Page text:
* The Aim(s) and output should be clearly defined and understood by both donor and beneficiary
* The final project plan should include realistic Logical Framework Approach (LogFrame)
* At implementation stage the events on the ground and the progress
reports should be compared to verification measures in LogFrame
* The feedback from the event on the ground level and about
inappropriate connections on the management level should be used to
make necessary correction to original plan
* If the aims of original plan look unreachable or the methods with
implementation are incorrect the financier should have courage to stop
project when it is still ongoing without waiting yearlong
investigations to be ready
* Internal investigations should be supported not prevented by donor management.
There is also question if aid money should be channelled through
beneficiary government or through civil society/NGOs. My answer is
complicated. First there is difference if we speak about emergency aid
or more long term state building projects. In emergency case I think
that effective actions can be made even without state authorities,
directly on the field, in second case results are very difficult to
achieve without government commitment.
development projects on the ground - not on emergency stage - there are
many alternatives depending individual cases. Easiest for donors is to
give aid through generalized budget support - results can vary from
state to state and be like in Palestine, nonexistent. Through sector
program assistance is the other option. Then it is possible contract
international or national NGOs for implementation or give aid through
multilateral mechanisms such as World Bank, UN programs etc. The core
question too is to find in each case right balance between aid through
government or aid through civil society organizations.
channel for Aid is selected from my viewpoint the core issue is to
apply the Logical Framework Approach for implementation as well some
more improved versions of it. The Logical Framework Approach is the matrix (the Logframe
which summarises what the project intends to do and how by selecting a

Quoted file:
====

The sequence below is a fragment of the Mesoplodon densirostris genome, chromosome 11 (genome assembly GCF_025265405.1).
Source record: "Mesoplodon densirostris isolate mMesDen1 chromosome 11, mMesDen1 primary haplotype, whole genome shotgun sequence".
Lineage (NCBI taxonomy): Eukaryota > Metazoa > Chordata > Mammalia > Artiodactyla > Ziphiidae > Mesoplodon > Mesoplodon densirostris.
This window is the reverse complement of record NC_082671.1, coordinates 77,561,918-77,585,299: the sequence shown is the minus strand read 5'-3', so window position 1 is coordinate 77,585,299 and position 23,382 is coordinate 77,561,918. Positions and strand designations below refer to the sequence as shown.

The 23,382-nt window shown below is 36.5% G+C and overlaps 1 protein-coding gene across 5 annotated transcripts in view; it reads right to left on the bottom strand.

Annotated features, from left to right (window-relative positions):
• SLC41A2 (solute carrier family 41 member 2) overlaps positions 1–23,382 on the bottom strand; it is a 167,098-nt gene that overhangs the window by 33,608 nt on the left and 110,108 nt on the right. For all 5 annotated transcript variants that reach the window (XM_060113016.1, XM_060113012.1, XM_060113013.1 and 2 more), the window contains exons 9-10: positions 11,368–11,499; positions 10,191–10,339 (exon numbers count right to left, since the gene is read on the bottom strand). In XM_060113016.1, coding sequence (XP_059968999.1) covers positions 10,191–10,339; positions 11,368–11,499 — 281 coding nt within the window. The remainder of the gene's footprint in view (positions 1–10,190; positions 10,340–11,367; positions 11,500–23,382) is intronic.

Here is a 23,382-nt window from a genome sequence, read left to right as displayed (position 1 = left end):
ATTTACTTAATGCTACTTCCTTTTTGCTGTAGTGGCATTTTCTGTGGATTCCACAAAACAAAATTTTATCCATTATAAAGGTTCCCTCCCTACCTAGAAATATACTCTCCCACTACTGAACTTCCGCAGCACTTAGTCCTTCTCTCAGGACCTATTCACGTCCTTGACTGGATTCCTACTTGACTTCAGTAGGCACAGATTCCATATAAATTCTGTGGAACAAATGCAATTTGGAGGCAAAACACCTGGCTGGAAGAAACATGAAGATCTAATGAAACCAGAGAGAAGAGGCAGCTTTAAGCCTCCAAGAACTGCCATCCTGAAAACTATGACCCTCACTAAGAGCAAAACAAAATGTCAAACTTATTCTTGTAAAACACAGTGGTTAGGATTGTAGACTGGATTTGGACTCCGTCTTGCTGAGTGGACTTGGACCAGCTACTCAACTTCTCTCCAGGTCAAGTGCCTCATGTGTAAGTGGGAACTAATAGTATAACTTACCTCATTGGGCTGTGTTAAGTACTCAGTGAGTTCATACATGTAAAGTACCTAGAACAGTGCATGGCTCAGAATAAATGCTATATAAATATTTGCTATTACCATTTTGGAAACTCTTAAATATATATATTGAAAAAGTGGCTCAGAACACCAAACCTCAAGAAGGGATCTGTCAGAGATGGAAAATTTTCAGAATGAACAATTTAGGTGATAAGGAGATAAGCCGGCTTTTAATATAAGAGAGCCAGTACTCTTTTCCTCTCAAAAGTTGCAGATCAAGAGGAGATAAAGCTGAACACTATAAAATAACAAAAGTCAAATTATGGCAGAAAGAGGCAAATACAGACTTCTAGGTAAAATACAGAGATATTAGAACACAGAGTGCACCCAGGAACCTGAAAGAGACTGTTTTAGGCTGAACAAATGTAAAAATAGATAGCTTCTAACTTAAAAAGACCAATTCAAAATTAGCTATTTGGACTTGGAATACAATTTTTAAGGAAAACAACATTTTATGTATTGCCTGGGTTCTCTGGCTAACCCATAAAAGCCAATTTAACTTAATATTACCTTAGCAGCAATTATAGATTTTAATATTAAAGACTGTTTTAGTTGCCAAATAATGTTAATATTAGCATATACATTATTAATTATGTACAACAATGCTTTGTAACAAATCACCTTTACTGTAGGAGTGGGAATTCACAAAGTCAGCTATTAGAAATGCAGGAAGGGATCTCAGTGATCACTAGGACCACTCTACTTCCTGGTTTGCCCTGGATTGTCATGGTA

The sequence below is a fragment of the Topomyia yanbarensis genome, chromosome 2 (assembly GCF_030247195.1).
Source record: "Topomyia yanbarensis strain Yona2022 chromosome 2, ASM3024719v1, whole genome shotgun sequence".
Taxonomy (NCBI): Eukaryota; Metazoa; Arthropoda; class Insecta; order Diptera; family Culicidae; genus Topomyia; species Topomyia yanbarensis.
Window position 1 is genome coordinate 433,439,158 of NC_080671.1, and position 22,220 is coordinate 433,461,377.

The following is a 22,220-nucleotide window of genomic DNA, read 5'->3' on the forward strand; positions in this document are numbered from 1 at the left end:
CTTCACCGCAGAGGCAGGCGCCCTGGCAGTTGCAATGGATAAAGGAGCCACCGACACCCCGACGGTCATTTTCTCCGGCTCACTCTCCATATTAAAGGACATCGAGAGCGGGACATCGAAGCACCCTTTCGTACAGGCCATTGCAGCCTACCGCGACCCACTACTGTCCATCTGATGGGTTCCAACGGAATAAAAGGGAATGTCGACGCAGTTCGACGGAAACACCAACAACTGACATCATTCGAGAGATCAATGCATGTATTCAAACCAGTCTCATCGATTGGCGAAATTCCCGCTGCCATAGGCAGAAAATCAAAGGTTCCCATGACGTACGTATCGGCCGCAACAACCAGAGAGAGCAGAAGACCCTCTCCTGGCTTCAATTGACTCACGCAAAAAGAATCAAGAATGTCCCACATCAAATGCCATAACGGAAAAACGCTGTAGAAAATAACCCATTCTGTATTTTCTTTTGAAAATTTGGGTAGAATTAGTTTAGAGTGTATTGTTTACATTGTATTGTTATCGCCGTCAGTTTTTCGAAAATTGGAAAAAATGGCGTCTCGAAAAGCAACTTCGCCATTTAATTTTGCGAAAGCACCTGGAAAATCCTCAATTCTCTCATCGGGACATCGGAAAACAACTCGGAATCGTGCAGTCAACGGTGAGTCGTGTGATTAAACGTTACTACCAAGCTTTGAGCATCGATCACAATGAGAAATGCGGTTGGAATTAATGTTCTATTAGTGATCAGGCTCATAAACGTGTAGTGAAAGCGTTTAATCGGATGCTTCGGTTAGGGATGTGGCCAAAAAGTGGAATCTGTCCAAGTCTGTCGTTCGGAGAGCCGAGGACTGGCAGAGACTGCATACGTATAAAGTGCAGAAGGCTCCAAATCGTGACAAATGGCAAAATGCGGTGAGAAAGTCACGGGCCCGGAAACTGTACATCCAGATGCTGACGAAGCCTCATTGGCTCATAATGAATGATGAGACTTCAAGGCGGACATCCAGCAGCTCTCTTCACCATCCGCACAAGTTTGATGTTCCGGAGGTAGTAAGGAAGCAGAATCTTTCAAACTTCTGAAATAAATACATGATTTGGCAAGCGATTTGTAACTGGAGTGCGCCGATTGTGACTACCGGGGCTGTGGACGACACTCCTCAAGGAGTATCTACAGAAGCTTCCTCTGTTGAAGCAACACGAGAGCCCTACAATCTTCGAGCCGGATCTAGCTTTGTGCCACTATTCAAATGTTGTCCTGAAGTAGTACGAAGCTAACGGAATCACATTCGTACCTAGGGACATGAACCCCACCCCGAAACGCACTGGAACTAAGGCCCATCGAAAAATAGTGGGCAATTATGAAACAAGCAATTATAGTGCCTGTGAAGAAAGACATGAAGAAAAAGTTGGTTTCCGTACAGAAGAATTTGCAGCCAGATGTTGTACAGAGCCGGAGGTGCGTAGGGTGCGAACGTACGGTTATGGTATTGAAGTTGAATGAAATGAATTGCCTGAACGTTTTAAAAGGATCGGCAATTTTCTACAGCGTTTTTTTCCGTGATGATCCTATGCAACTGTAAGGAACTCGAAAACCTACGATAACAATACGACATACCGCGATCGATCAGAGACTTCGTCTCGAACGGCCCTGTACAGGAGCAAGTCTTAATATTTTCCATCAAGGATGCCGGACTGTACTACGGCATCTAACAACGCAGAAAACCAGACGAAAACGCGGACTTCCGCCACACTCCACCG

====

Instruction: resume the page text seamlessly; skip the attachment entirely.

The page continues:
preferred implementation strategy. It also analyses, what the key
assumptions are, and how outputs and outcomes will be monitored and
evaluated. From following link you may find the basic matrix of
LogFrame idea: logical-framework2
In challenging and fast transforming environment there might be wise to use some improved LogFrame method such as the Appreciative Inquiry tool
developed by SIDA,
where the focus is placed on the things which are working well, and on
finding positive action alternatives for resolving a situation. As LFA
is found by many to be an overly problem-oriented model the Appreciative Inquiry tool
is analysing also motivation and driving forces. Also useful might be further developed Social
Framework, rather than a Logical Framework, because it emphasises
people and their relationships, rather than more abstract events and
like I wrote earlier even the best project plans and their
implementation can fail, unless they are coupled with a political
solution with realistic vision about future.
The bottom lineJust look at the empirical reality on the ground. There is no Palestinian state, never was intended to be, and there isn’t one!
(opinion from discussion forums)
seems to be a huge gap between fine ideas/plans/collected money in
Brussels and their reasonable distribution at local level in Palestine.
The biggest mismanagement or misuse of Aid money is not according my
opinion local criminal activities. The strategic error has made in
international level by not knowing the demands or challenges on the
ground, not adjusting ideas and plans according local needs or the
moment of Aid delivery, using indefinite mixture of emergency relief
and long term planning, lack of simple and unambiguous development
strategy and strategic leadership. The real crime will be if
international community does not correct earlier errors and practices
at strategic level – only after that one can demand smoothly flowing
project at local level. The strategic error is to use Aid funds only in
a right way, not to right purposes.